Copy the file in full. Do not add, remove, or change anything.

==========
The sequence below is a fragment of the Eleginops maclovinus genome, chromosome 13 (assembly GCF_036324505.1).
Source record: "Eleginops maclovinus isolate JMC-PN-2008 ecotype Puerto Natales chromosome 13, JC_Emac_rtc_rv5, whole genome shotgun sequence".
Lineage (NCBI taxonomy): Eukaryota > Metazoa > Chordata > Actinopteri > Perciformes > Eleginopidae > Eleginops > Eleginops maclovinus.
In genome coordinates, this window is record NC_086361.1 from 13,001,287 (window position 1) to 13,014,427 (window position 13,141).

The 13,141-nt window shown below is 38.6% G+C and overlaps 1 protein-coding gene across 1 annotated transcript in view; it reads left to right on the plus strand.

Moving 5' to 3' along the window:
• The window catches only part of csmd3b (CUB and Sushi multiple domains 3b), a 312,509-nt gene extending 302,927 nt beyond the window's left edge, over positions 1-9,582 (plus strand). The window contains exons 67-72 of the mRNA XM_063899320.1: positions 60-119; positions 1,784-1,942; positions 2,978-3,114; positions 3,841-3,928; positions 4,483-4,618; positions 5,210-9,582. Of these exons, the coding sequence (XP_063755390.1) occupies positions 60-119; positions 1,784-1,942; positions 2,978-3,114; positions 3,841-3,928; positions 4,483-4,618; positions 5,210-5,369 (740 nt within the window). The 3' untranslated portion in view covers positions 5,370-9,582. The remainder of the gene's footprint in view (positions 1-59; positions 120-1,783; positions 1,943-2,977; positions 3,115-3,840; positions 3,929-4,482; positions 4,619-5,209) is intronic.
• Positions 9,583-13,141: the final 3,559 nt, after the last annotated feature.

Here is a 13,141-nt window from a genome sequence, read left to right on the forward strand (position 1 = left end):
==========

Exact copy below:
The sequence below is a fragment of the Eleginops maclovinus genome, chromosome 13 (assembly GCF_036324505.1).
Source record: "Eleginops maclovinus isolate JMC-PN-2008 ecotype Puerto Natales chromosome 13, JC_Emac_rtc_rv5, whole genome shotgun sequence".
Lineage (NCBI taxonomy): Eukaryota > Metazoa > Chordata > Actinopteri > Perciformes > Eleginopidae > Eleginops > Eleginops maclovinus.
In genome coordinates, this window is record NC_086361.1 from 13,001,287 (window position 1) to 13,014,427 (window position 13,141).

The 13,141-nt window shown below is 38.6% G+C and overlaps 1 protein-coding gene across 1 annotated transcript in view; it reads left to right on the plus strand.

Moving 5' to 3' along the window:
• The window catches only part of csmd3b (CUB and Sushi multiple domains 3b), a 312,509-nt gene extending 302,927 nt beyond the window's left edge, over positions 1-9,582 (plus strand). The window contains exons 67-72 of the mRNA XM_063899320.1: positions 60-119; positions 1,784-1,942; positions 2,978-3,114; positions 3,841-3,928; positions 4,483-4,618; positions 5,210-9,582. Of these exons, the coding sequence (XP_063755390.1) occupies positions 60-119; positions 1,784-1,942; positions 2,978-3,114; positions 3,841-3,928; positions 4,483-4,618; positions 5,210-5,369 (740 nt within the window). The 3' untranslated portion in view covers positions 5,370-9,582. The remainder of the gene's footprint in view (positions 1-59; positions 120-1,783; positions 1,943-2,977; positions 3,115-3,840; positions 3,929-4,482; positions 4,619-5,209) is intronic.
• Positions 9,583-13,141: the final 3,559 nt, after the last annotated feature.

Here is a 13,141-nt window from a genome sequence, read left to right on the forward strand (position 1 = left end):